This being so, it follows that in the sphere of the Buddhist teachings there is no question of rebirth or anything of that nature. Rather, there is the question "Is there Dukkha?" and "How can it be extinguished?". Knowing the root cause of Dukkha, one will be able to extinguish it, and that root cause of Dukkha is delusion, the wrong understanding that there is a self and things belonging to a self.


The matter of "I" and "mine" is the single essential point of the Buddhist teachings. It is the one thing which must be completely purged. It follows that here lies the knowing, understanding, and practice of all the Buddhist Teachings without exception. So please pay full attention.


 In regards to the foundations or the root principles of Dhamma, there aren't a great deal. The Buddha said that there was a single handful. A sutta in the Samyutta Nikaya makes this clear.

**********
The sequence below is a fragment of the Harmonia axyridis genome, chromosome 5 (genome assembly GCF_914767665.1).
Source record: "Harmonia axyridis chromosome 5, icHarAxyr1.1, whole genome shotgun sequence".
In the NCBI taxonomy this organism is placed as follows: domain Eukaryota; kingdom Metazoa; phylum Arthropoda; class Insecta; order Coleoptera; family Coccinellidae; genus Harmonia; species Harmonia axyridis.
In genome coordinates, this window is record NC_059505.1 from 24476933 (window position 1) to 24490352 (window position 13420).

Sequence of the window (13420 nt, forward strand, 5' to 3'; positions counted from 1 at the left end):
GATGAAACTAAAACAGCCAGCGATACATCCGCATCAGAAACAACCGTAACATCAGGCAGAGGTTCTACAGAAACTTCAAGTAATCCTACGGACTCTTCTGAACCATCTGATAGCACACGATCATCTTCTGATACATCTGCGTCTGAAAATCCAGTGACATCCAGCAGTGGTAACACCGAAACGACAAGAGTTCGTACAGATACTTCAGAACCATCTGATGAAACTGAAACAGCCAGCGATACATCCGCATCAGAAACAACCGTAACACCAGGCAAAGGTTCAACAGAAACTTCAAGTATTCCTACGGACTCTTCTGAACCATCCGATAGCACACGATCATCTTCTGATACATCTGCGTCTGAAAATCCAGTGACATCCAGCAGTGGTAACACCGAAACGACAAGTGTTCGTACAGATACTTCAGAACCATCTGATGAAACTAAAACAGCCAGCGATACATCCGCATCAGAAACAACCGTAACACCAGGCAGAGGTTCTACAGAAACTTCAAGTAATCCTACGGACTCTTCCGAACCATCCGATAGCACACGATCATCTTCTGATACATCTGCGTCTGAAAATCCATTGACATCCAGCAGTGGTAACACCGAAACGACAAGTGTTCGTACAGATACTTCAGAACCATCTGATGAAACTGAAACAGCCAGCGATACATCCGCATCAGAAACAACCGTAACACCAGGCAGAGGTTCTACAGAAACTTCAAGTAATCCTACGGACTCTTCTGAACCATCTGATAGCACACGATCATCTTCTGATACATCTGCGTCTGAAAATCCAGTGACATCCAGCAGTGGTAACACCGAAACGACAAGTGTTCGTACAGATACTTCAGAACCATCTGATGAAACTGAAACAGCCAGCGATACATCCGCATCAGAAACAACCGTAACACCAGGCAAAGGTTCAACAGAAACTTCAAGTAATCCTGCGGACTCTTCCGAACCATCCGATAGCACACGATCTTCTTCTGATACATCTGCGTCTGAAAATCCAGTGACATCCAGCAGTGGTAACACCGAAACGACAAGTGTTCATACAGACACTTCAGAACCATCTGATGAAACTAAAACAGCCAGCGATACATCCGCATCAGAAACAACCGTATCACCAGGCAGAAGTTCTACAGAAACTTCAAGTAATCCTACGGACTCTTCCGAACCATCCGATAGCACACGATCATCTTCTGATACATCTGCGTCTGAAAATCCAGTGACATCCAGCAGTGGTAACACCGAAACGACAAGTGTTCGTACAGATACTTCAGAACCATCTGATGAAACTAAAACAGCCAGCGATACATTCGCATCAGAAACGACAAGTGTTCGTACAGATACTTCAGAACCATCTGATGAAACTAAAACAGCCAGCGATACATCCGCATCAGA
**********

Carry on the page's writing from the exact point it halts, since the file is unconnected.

While walking through the forest, the Buddha picked up a handful of fallen leaves, and asked the monks who were present, which was the greater amount - the leaves in his hand or all the leaves in the forest. They all said that the leaves in the forest were much more, so much so that it was beyond comparison. Even now, try to imagine the scene and see the truth of this, how much more they are. The Buddha then said that, similarly, those things which he had realized and which he knew were great amount, equal to all the leaves in the forest - but that which was necessary to know, those things which should be taught and practiced, were equal to the number of leaves in his hand.